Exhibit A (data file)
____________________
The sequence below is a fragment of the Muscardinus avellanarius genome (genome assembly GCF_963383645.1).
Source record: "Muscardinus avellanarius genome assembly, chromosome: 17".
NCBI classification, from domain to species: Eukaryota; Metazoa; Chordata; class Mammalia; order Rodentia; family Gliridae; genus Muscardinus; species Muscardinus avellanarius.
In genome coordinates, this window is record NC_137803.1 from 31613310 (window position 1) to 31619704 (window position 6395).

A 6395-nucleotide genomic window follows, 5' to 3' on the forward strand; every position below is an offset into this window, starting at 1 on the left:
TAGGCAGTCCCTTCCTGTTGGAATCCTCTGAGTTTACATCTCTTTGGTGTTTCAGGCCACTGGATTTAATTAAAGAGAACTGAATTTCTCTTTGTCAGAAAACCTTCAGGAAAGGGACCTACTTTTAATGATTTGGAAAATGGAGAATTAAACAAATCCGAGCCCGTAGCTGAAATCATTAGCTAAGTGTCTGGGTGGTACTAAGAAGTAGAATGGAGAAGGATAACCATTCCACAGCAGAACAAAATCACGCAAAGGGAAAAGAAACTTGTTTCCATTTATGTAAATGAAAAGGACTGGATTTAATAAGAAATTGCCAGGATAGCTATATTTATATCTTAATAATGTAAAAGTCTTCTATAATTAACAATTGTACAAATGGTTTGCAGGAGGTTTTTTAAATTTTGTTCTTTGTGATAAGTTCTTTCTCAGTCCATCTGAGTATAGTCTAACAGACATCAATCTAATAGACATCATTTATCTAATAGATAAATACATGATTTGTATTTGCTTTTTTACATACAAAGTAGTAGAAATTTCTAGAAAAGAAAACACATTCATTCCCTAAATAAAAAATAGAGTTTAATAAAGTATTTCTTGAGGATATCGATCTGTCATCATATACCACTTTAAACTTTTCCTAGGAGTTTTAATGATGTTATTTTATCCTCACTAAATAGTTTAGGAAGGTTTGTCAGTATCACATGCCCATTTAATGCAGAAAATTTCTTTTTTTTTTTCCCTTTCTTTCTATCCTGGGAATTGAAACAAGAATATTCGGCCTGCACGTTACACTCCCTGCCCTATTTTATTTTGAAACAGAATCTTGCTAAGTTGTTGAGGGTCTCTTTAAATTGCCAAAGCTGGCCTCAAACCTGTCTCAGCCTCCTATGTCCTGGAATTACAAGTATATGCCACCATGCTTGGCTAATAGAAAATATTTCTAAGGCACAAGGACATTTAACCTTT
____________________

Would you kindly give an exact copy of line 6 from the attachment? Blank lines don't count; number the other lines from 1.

TAGGCAGTCCCTTCCTGTTGGAATCCTCTGAGTTTACATCTCTTTGGTGTTTCAGGCCACTGGATTTAATTAAAGAGAACTGAATTTCTCTTTGTCAGAAAACCTTCAGGAAAGGGACCTACTTTTAATGATTTGGAAAATGGAGAATTAAACAAATCCGAGCCCGTAGCTGAAATCATTAGCTAAGTGTCTGGGTGGTACTAAGAAGTAGAATGGAGAAGGATAACCATTCCACAGCAGAACAAAATCACGCAAAGGGAAAAGAAACTTGTTTCCATTTATGTAAATGAAAAGGACTGGATTTAATAAGAAATTGCCAGGATAGCTATATTTATATCTTAATAATGTAAAAGTCTTCTATAATTAACAATTGTACAAATGGTTTGCAGGAGGTTTTTTAAATTTTGTTCTTTGTGATAAGTTCTTTCTCAGTCCATCTGAGTATAGTCTAACAGACATCAATCTAATAGACATCATTTATCTAATAGATAAATACATGATTTGTATTTGCTTTTTTACATACAAAGTAGTAGAAATTTCTAGAAAAGAAAACACATTCATTCCCTAAATAAAAAATAGAGTTTAATAAAGTATTTCTTGAGGATATCGATCTGTCATCATATACCACTTTAAACTTTTCCTAGGAGTTTTAATGATGTTATTTTATCCTCACTAAATAGTTTAGGAAGGTTTGTCAGTATCACATGCCCATTTAATGCAGAAAATTTCTTTTTTTTTTTCCCTTTCTTTCTATCCTGGGAATTGAAACAAGAATATTCGGCCTGCACGTTACACTCCCTGCCCTATTTTATTTTGAAACAGAATCTTGCTAAGTTGTTGAGGGTCTCTTTAAATTGCCAAAGCTGGCCTCAAACCTGTCTCAGCCTCCTATGTCCTGGAATTACAAGTATATGCCACCATGCTTGGCTAATAGAAAATATTTCTAAGGCACAAGGACATTTAACCTTT